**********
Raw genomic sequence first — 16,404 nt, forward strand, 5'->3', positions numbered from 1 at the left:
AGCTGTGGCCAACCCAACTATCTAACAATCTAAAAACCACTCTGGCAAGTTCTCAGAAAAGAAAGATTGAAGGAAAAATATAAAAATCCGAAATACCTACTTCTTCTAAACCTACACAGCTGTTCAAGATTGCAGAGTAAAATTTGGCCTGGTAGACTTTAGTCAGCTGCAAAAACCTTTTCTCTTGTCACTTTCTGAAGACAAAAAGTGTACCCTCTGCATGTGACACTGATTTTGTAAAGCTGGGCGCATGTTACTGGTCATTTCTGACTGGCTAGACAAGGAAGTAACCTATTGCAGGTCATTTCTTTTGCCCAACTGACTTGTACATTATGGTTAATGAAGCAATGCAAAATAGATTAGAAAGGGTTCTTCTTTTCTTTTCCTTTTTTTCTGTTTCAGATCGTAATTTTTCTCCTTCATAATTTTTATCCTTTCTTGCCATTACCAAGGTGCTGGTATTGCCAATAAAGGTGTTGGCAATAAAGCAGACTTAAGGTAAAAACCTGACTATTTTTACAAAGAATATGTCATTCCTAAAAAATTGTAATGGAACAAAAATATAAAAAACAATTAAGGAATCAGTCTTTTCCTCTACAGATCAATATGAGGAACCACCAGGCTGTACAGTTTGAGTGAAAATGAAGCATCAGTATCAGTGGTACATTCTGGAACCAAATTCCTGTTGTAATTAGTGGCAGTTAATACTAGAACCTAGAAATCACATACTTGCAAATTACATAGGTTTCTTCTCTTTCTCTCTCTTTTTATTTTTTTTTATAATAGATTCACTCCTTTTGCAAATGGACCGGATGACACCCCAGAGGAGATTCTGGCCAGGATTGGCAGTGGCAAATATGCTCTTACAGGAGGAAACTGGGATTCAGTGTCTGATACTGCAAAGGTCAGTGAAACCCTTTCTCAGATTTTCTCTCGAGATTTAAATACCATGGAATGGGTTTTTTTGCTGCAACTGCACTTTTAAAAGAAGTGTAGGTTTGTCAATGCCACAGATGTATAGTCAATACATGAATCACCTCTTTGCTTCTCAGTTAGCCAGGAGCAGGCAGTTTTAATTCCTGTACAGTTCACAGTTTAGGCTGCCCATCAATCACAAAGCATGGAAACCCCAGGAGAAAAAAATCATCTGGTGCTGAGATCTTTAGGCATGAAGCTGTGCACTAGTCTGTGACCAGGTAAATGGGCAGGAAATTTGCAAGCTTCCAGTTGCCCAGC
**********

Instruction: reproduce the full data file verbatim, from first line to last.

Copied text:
Raw genomic sequence first — 16,404 nt, forward strand, 5'->3', positions numbered from 1 at the left:
AGCTGTGGCCAACCCAACTATCTAACAATCTAAAAACCACTCTGGCAAGTTCTCAGAAAAGAAAGATTGAAGGAAAAATATAAAAATCCGAAATACCTACTTCTTCTAAACCTACACAGCTGTTCAAGATTGCAGAGTAAAATTTGGCCTGGTAGACTTTAGTCAGCTGCAAAAACCTTTTCTCTTGTCACTTTCTGAAGACAAAAAGTGTACCCTCTGCATGTGACACTGATTTTGTAAAGCTGGGCGCATGTTACTGGTCATTTCTGACTGGCTAGACAAGGAAGTAACCTATTGCAGGTCATTTCTTTTGCCCAACTGACTTGTACATTATGGTTAATGAAGCAATGCAAAATAGATTAGAAAGGGTTCTTCTTTTCTTTTCCTTTTTTTCTGTTTCAGATCGTAATTTTTCTCCTTCATAATTTTTATCCTTTCTTGCCATTACCAAGGTGCTGGTATTGCCAATAAAGGTGTTGGCAATAAAGCAGACTTAAGGTAAAAACCTGACTATTTTTACAAAGAATATGTCATTCCTAAAAAATTGTAATGGAACAAAAATATAAAAAACAATTAAGGAATCAGTCTTTTCCTCTACAGATCAATATGAGGAACCACCAGGCTGTACAGTTTGAGTGAAAATGAAGCATCAGTATCAGTGGTACATTCTGGAACCAAATTCCTGTTGTAATTAGTGGCAGTTAATACTAGAACCTAGAAATCACATACTTGCAAATTACATAGGTTTCTTCTCTTTCTCTCTCTTTTTATTTTTTTTTATAATAGATTCACTCCTTTTGCAAATGGACCGGATGACACCCCAGAGGAGATTCTGGCCAGGATTGGCAGTGGCAAATATGCTCTTACAGGAGGAAACTGGGATTCAGTGTCTGATACTGCAAAGGTCAGTGAAACCCTTTCTCAGATTTTCTCTCGAGATTTAAATACCATGGAATGGGTTTTTTTGCTGCAACTGCACTTTTAAAAGAAGTGTAGGTTTGTCAATGCCACAGATGTATAGTCAATACATGAATCACCTCTTTGCTTCTCAGTTAGCCAGGAGCAGGCAGTTTTAATTCCTGTACAGTTCACAGTTTAGGCTGCCCATCAATCACAAAGCATGGAAACCCCAGGAGAAAAAAATCATCTGGTGCTGAGATCTTTAGGCATGAAGCTGTGCACTAGTCTGTGACCAGGTAAATGGGCAGGAAATTTGCAAGCTTCCAGTTGCCCAGC